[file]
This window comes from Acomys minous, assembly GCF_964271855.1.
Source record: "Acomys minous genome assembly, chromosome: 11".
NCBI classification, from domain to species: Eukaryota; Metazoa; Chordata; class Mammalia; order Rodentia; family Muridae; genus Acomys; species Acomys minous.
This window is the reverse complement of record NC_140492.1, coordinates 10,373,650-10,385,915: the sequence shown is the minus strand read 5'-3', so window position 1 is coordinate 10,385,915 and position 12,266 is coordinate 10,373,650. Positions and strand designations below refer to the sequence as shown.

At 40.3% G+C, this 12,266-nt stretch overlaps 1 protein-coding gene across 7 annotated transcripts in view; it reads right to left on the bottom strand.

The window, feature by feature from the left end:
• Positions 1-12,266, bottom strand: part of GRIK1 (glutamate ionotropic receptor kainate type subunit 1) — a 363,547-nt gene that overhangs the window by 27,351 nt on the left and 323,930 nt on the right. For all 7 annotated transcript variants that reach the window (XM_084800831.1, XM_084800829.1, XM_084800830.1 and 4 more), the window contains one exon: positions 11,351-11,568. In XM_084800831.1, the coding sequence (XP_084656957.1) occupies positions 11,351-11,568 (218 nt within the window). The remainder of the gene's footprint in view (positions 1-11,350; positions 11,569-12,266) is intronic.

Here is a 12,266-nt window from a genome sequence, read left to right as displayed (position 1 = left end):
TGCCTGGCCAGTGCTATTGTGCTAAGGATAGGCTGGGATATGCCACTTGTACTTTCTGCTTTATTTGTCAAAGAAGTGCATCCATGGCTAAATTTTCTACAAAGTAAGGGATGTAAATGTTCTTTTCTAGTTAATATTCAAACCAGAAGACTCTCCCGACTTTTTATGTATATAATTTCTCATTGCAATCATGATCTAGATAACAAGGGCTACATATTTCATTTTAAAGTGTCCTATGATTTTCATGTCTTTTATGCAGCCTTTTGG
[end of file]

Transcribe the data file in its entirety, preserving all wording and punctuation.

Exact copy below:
This window comes from Acomys minous, assembly GCF_964271855.1.
Source record: "Acomys minous genome assembly, chromosome: 11".
NCBI classification, from domain to species: Eukaryota; Metazoa; Chordata; class Mammalia; order Rodentia; family Muridae; genus Acomys; species Acomys minous.
This window is the reverse complement of record NC_140492.1, coordinates 10,373,650-10,385,915: the sequence shown is the minus strand read 5'-3', so window position 1 is coordinate 10,385,915 and position 12,266 is coordinate 10,373,650. Positions and strand designations below refer to the sequence as shown.

At 40.3% G+C, this 12,266-nt stretch overlaps 1 protein-coding gene across 7 annotated transcripts in view; it reads right to left on the bottom strand.

The window, feature by feature from the left end:
• Positions 1-12,266, bottom strand: part of GRIK1 (glutamate ionotropic receptor kainate type subunit 1) — a 363,547-nt gene that overhangs the window by 27,351 nt on the left and 323,930 nt on the right. For all 7 annotated transcript variants that reach the window (XM_084800831.1, XM_084800829.1, XM_084800830.1 and 4 more), the window contains one exon: positions 11,351-11,568. In XM_084800831.1, the coding sequence (XP_084656957.1) occupies positions 11,351-11,568 (218 nt within the window). The remainder of the gene's footprint in view (positions 1-11,350; positions 11,569-12,266) is intronic.

Here is a 12,266-nt window from a genome sequence, read left to right as displayed (position 1 = left end):
TGCCTGGCCAGTGCTATTGTGCTAAGGATAGGCTGGGATATGCCACTTGTACTTTCTGCTTTATTTGTCAAAGAAGTGCATCCATGGCTAAATTTTCTACAAAGTAAGGGATGTAAATGTTCTTTTCTAGTTAATATTCAAACCAGAAGACTCTCCCGACTTTTTATGTATATAATTTCTCATTGCAATCATGATCTAGATAACAAGGGCTACATATTTCATTTTAAAGTGTCCTATGATTTTCATGTCTTTTATGCAGCCTTTTGG